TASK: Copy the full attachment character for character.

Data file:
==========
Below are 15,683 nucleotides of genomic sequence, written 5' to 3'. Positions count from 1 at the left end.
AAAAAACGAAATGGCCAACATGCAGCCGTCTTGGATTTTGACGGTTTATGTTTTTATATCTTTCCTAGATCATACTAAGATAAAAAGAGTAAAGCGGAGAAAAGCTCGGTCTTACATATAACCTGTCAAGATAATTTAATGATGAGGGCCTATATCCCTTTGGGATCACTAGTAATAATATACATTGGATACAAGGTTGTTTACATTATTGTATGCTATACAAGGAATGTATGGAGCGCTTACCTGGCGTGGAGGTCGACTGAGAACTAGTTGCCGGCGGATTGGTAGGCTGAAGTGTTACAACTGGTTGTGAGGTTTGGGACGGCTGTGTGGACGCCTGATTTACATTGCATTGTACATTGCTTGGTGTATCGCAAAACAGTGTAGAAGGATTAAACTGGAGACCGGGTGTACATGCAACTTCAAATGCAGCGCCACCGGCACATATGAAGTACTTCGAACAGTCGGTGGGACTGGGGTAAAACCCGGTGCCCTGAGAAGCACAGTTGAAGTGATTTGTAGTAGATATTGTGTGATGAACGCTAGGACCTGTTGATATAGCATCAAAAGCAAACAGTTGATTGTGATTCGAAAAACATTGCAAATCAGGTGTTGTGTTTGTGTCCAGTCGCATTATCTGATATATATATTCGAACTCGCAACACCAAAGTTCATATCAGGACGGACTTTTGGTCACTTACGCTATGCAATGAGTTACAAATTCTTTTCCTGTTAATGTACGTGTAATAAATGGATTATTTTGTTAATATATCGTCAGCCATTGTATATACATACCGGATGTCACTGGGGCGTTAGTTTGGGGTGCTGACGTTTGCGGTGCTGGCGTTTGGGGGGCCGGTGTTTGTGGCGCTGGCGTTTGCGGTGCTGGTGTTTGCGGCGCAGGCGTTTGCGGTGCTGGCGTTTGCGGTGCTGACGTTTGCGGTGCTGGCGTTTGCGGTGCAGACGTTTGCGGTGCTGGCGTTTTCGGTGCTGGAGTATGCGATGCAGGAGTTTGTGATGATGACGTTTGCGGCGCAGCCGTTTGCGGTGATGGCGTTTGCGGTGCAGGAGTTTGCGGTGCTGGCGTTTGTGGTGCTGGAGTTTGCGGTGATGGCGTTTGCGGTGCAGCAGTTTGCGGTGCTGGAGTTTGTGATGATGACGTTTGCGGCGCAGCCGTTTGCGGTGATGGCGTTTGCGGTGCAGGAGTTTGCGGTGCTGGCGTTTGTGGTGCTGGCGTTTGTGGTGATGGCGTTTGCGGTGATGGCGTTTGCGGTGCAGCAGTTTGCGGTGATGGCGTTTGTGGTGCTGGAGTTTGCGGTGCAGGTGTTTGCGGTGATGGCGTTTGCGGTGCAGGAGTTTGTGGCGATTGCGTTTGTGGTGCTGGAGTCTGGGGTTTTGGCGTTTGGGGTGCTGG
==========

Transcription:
Below are 15,683 nucleotides of genomic sequence, written 5' to 3'. Positions count from 1 at the left end.
AAAAAACGAAATGGCCAACATGCAGCCGTCTTGGATTTTGACGGTTTATGTTTTTATATCTTTCCTAGATCATACTAAGATAAAAAGAGTAAAGCGGAGAAAAGCTCGGTCTTACATATAACCTGTCAAGATAATTTAATGATGAGGGCCTATATCCCTTTGGGATCACTAGTAATAATATACATTGGATACAAGGTTGTTTACATTATTGTATGCTATACAAGGAATGTATGGAGCGCTTACCTGGCGTGGAGGTCGACTGAGAACTAGTTGCCGGCGGATTGGTAGGCTGAAGTGTTACAACTGGTTGTGAGGTTTGGGACGGCTGTGTGGACGCCTGATTTACATTGCATTGTACATTGCTTGGTGTATCGCAAAACAGTGTAGAAGGATTAAACTGGAGACCGGGTGTACATGCAACTTCAAATGCAGCGCCACCGGCACATATGAAGTACTTCGAACAGTCGGTGGGACTGGGGTAAAACCCGGTGCCCTGAGAAGCACAGTTGAAGTGATTTGTAGTAGATATTGTGTGATGAACGCTAGGACCTGTTGATATAGCATCAAAAGCAAACAGTTGATTGTGATTCGAAAAACATTGCAAATCAGGTGTTGTGTTTGTGTCCAGTCGCATTATCTGATATATATATTCGAACTCGCAACACCAAAGTTCATATCAGGACGGACTTTTGGTCACTTACGCTATGCAATGAGTTACAAATTCTTTTCCTGTTAATGTACGTGTAATAAATGGATTATTTTGTTAATATATCGTCAGCCATTGTATATACATACCGGATGTCACTGGGGCGTTAGTTTGGGGTGCTGACGTTTGCGGTGCTGGCGTTTGGGGGGCCGGTGTTTGTGGCGCTGGCGTTTGCGGTGCTGGTGTTTGCGGCGCAGGCGTTTGCGGTGCTGGCGTTTGCGGTGCTGACGTTTGCGGTGCTGGCGTTTGCGGTGCAGACGTTTGCGGTGCTGGCGTTTTCGGTGCTGGAGTATGCGATGCAGGAGTTTGTGATGATGACGTTTGCGGCGCAGCCGTTTGCGGTGATGGCGTTTGCGGTGCAGGAGTTTGCGGTGCTGGCGTTTGTGGTGCTGGAGTTTGCGGTGATGGCGTTTGCGGTGCAGCAGTTTGCGGTGCTGGAGTTTGTGATGATGACGTTTGCGGCGCAGCCGTTTGCGGTGATGGCGTTTGCGGTGCAGGAGTTTGCGGTGCTGGCGTTTGTGGTGCTGGCGTTTGTGGTGATGGCGTTTGCGGTGATGGCGTTTGCGGTGCAGCAGTTTGCGGTGATGGCGTTTGTGGTGCTGGAGTTTGCGGTGCAGGTGTTTGCGGTGATGGCGTTTGCGGTGCAGGAGTTTGTGGCGATTGCGTTTGTGGTGCTGGAGTCTGGGGTTTTGGCGTTTGGGGTGCTGG